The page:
Wednesday 10 January 2024

Review by Rennie Parker of "Eleanor Among the Saints" by Rachel Mann

Rachel Mann writes the kind of poetry which says: 'don't be lazy, think about this and check up the references you don't understand.' At the same time, she pitches us headlong into all the big questions about identity as she examines and acknowledges the pain and terror of being between lives. 

The Eleanor of her title is Eleanor Rykener, a transwoman from the Middle Ages who (in Mann's expert rendition) becomes a vehicle for other lives and women-divines, rather like an alternative Magdalene. However, the focus is on the journey and the difficulty, at times luridly so, like a vision from Hieronymous Bosch. If you like your poetry strong and without sweeteners, this book is for you.

Her lines are densely-written, often omitting 'a' and 'the' to give each phrase more otherness; and there is a deliberate sound and formatting which recalls Anglo-Saxon riddle poetry. Echoes of Hopkins are also evident, particularly in the piled-up race to embody experience; I can hear a hybrid Geoffrey Hill / T.S. Eliot at times, but that's no bad thing and probably my fault as a reviewer, reading through other poet-Anglican texts.

What's most impressive is the passion behind the lines. Mann is a poet of conviction (rather than the traditional 'faith and doubt') meaning that her world becomes our world as we swim further into the state of all those Eleanors. Her excursions into the present day are no less forceful, even alarmingly so; 'Eleanor as a sixteen year old murdered trans girl' appears to reference the recent case of Brianna Ghey, yet the typical book production schedule would surely place its composition before the case appeared in the media.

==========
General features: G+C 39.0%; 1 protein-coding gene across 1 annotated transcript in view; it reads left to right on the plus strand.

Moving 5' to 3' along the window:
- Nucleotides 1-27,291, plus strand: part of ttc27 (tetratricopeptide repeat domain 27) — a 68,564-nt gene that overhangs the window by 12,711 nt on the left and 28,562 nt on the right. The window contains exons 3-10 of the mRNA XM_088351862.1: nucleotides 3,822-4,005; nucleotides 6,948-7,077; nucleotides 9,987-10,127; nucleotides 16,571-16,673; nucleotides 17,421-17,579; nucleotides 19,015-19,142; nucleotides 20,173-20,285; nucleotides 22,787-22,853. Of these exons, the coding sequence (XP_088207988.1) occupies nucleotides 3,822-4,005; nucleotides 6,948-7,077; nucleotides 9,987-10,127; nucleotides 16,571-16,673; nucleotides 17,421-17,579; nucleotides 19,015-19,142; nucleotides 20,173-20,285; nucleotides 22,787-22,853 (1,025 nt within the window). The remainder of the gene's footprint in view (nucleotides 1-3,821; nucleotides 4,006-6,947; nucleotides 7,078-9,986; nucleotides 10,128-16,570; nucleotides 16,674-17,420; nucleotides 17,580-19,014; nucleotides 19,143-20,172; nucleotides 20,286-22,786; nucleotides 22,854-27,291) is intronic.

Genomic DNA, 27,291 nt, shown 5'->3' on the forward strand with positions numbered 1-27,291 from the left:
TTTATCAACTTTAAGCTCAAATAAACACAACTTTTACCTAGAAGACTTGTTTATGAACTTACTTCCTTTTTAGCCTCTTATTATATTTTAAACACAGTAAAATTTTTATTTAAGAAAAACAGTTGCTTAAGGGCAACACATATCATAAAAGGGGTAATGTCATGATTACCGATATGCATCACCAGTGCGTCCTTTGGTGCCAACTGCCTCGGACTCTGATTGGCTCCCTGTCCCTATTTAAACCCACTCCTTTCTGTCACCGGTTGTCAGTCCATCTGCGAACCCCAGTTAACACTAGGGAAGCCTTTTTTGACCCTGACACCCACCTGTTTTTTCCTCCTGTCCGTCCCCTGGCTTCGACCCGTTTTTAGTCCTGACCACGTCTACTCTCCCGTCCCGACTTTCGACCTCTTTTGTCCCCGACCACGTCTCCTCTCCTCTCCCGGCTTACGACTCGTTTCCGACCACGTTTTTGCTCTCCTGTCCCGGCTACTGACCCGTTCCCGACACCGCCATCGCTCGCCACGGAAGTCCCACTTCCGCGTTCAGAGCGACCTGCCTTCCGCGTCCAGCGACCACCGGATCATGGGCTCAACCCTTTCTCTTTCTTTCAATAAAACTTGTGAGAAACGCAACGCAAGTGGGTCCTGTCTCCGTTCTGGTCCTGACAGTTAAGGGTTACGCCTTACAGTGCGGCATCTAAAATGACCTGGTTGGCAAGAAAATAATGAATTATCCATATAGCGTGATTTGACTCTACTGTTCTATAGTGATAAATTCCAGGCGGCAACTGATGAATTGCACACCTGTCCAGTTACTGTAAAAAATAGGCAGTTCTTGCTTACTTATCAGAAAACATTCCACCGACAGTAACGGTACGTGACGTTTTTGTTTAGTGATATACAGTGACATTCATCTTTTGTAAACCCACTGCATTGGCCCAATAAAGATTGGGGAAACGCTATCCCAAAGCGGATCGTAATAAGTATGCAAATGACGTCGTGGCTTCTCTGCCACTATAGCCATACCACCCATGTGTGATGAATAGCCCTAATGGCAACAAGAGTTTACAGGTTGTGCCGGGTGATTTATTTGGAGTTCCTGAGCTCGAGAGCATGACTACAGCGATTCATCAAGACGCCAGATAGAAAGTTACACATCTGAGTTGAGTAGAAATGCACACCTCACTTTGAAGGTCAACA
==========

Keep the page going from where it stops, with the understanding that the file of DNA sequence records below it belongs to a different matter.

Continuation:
I heartily recommend this rich collection to anyone, not only for its fabulous wrangling of character, medieval history and lived experience, but as a reminder of how we too should step up to the plate with the same courage as the poet. The self as transformed into female is nearly always a metaphor for suffering, but the end result is also victory, like the resurrection of Christ. It's okay, Rachel / Eleanor, I want to say. We believe you. 

About the reviewer
Rennie Parker is a poet living in the East Midlands, published by Shoestring Press. She studied for a PhD at Birmingham University and currently works in FE. Blogs at; also on Twitter @rennieparker. You can read about her latest collection, Balloons and Stripey Trousers, on Creative Writing at Leicester here

No comments:

Post a Comment